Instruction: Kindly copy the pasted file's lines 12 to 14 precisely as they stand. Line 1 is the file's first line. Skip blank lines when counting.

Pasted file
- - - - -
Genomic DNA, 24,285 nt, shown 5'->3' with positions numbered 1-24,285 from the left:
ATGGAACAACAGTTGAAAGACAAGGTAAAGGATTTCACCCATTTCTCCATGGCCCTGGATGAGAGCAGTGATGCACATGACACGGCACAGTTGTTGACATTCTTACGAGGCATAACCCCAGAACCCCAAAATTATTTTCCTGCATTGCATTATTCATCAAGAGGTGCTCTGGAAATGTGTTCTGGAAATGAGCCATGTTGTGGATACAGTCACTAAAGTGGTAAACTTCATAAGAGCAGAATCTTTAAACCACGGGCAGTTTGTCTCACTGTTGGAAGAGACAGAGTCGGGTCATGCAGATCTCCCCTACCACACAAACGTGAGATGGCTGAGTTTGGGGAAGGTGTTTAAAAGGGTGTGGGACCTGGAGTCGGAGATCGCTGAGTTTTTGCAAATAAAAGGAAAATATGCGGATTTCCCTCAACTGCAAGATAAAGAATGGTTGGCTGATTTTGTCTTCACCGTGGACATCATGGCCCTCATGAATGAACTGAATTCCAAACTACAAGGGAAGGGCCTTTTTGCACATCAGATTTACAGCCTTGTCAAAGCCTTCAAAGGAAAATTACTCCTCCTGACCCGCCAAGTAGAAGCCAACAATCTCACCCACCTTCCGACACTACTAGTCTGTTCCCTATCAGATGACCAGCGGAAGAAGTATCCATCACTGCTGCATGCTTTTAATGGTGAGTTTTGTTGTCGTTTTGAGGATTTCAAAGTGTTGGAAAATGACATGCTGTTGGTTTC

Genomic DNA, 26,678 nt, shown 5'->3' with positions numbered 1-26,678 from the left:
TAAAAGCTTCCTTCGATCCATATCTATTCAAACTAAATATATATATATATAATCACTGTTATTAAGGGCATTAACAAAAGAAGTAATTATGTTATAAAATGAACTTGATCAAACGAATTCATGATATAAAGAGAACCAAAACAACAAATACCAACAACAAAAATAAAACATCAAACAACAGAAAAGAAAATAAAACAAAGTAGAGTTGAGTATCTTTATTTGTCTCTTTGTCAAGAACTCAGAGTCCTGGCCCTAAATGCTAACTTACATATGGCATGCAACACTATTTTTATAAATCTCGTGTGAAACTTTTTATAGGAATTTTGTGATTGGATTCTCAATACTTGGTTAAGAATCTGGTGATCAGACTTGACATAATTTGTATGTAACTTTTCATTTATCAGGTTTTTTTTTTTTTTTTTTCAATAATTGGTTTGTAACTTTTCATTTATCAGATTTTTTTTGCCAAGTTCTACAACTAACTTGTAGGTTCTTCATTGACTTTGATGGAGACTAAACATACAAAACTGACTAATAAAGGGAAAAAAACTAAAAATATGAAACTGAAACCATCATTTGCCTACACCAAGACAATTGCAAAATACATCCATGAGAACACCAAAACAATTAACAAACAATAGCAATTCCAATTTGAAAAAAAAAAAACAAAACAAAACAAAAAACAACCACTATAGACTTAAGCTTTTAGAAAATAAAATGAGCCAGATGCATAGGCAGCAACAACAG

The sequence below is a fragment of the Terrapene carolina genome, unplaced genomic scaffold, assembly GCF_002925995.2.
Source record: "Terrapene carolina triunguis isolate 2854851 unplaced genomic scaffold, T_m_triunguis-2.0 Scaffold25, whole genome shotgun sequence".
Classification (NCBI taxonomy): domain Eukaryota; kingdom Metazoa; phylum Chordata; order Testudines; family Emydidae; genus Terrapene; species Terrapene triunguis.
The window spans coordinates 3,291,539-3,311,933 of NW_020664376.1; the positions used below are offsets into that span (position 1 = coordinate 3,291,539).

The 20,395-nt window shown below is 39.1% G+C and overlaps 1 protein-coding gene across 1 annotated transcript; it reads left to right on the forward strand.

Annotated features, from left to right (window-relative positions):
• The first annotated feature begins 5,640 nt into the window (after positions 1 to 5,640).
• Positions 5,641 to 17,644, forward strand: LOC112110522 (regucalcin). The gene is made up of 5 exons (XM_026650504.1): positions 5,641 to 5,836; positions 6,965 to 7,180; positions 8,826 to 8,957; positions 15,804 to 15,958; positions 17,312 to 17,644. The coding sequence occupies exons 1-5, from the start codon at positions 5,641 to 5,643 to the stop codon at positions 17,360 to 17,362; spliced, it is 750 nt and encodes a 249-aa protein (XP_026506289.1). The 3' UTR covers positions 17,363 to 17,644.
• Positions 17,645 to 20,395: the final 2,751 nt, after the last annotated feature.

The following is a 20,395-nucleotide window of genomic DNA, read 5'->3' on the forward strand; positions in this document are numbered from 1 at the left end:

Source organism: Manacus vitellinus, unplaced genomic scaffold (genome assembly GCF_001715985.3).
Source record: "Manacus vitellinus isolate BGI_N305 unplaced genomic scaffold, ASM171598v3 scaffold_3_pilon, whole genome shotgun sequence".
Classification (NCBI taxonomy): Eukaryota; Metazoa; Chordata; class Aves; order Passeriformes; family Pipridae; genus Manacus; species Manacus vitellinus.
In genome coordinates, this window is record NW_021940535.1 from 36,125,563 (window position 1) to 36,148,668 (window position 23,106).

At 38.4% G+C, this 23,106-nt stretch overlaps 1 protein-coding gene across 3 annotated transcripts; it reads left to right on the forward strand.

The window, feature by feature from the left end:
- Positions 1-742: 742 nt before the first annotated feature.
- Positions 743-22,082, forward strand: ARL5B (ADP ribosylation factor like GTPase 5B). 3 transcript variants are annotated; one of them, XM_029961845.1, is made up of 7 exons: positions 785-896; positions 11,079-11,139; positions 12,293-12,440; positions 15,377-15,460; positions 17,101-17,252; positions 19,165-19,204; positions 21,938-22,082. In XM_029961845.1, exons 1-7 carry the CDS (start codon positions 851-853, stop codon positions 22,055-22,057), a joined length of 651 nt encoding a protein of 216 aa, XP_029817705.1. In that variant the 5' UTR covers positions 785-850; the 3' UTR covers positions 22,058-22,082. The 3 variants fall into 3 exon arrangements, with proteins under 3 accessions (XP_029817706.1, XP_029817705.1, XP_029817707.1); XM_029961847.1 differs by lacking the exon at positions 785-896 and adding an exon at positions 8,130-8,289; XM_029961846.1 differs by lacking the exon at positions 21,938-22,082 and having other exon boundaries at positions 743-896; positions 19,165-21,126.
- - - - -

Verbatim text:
• Positions 5,641 to 17,644, forward strand: LOC112110522 (regucalcin). The gene is made up of 5 exons (XM_026650504.1): positions 5,641 to 5,836; positions 6,965 to 7,180; positions 8,826 to 8,957; positions 15,804 to 15,958; positions 17,312 to 17,644. The coding sequence occupies exons 1-5, from the start codon at positions 5,641 to 5,643 to the stop codon at positions 17,360 to 17,362; spliced, it is 750 nt and encodes a 249-aa protein (XP_026506289.1). The 3' UTR covers positions 17,363 to 17,644.
• Positions 17,645 to 20,395: the final 2,751 nt, after the last annotated feature.

The following is a 20,395-nucleotide window of genomic DNA, read 5'->3' on the forward strand; positions in this document are numbered from 1 at the left end: